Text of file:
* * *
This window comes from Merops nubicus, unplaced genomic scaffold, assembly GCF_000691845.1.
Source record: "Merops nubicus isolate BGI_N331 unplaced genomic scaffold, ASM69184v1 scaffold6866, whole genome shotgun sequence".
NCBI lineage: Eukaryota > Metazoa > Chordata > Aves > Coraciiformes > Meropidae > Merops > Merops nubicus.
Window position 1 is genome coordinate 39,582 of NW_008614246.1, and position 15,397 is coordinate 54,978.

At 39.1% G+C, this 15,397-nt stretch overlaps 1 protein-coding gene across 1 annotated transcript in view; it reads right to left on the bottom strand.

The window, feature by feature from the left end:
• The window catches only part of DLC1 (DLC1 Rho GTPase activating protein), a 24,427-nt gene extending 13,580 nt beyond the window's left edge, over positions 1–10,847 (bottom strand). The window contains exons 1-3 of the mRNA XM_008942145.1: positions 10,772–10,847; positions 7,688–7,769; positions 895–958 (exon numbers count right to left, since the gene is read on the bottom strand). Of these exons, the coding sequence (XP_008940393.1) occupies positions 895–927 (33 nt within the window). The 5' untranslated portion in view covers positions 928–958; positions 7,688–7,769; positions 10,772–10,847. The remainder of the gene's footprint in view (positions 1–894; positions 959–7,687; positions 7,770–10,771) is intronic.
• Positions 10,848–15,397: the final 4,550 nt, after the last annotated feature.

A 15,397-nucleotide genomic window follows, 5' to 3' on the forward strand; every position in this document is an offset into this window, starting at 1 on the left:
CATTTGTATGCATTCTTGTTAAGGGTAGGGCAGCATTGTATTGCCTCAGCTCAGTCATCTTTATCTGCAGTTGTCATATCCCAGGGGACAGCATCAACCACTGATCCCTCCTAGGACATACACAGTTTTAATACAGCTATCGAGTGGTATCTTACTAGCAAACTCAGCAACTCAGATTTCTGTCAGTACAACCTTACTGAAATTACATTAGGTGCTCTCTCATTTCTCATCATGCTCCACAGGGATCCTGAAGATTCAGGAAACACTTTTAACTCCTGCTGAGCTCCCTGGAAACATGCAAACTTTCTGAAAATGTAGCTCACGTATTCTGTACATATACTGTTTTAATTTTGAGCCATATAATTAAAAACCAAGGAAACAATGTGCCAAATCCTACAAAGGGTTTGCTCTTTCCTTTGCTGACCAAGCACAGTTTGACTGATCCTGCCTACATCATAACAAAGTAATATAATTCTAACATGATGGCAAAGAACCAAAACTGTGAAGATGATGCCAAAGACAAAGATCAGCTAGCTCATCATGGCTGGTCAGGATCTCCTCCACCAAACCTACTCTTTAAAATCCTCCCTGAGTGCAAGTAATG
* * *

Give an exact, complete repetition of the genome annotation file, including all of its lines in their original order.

This window comes from Merops nubicus, unplaced genomic scaffold, assembly GCF_000691845.1.
Source record: "Merops nubicus isolate BGI_N331 unplaced genomic scaffold, ASM69184v1 scaffold6866, whole genome shotgun sequence".
NCBI lineage: Eukaryota > Metazoa > Chordata > Aves > Coraciiformes > Meropidae > Merops > Merops nubicus.
Window position 1 is genome coordinate 39,582 of NW_008614246.1, and position 15,397 is coordinate 54,978.

At 39.1% G+C, this 15,397-nt stretch overlaps 1 protein-coding gene across 1 annotated transcript in view; it reads right to left on the bottom strand.

The window, feature by feature from the left end:
• The window catches only part of DLC1 (DLC1 Rho GTPase activating protein), a 24,427-nt gene extending 13,580 nt beyond the window's left edge, over positions 1–10,847 (bottom strand). The window contains exons 1-3 of the mRNA XM_008942145.1: positions 10,772–10,847; positions 7,688–7,769; positions 895–958 (exon numbers count right to left, since the gene is read on the bottom strand). Of these exons, the coding sequence (XP_008940393.1) occupies positions 895–927 (33 nt within the window). The 5' untranslated portion in view covers positions 928–958; positions 7,688–7,769; positions 10,772–10,847. The remainder of the gene's footprint in view (positions 1–894; positions 959–7,687; positions 7,770–10,771) is intronic.
• Positions 10,848–15,397: the final 4,550 nt, after the last annotated feature.

A 15,397-nucleotide genomic window follows, 5' to 3' on the forward strand; every position in this document is an offset into this window, starting at 1 on the left:
CATTTGTATGCATTCTTGTTAAGGGTAGGGCAGCATTGTATTGCCTCAGCTCAGTCATCTTTATCTGCAGTTGTCATATCCCAGGGGACAGCATCAACCACTGATCCCTCCTAGGACATACACAGTTTTAATACAGCTATCGAGTGGTATCTTACTAGCAAACTCAGCAACTCAGATTTCTGTCAGTACAACCTTACTGAAATTACATTAGGTGCTCTCTCATTTCTCATCATGCTCCACAGGGATCCTGAAGATTCAGGAAACACTTTTAACTCCTGCTGAGCTCCCTGGAAACATGCAAACTTTCTGAAAATGTAGCTCACGTATTCTGTACATATACTGTTTTAATTTTGAGCCATATAATTAAAAACCAAGGAAACAATGTGCCAAATCCTACAAAGGGTTTGCTCTTTCCTTTGCTGACCAAGCACAGTTTGACTGATCCTGCCTACATCATAACAAAGTAATATAATTCTAACATGATGGCAAAGAACCAAAACTGTGAAGATGATGCCAAAGACAAAGATCAGCTAGCTCATCATGGCTGGTCAGGATCTCCTCCACCAAACCTACTCTTTAAAATCCTCCCTGAGTGCAAGTAATG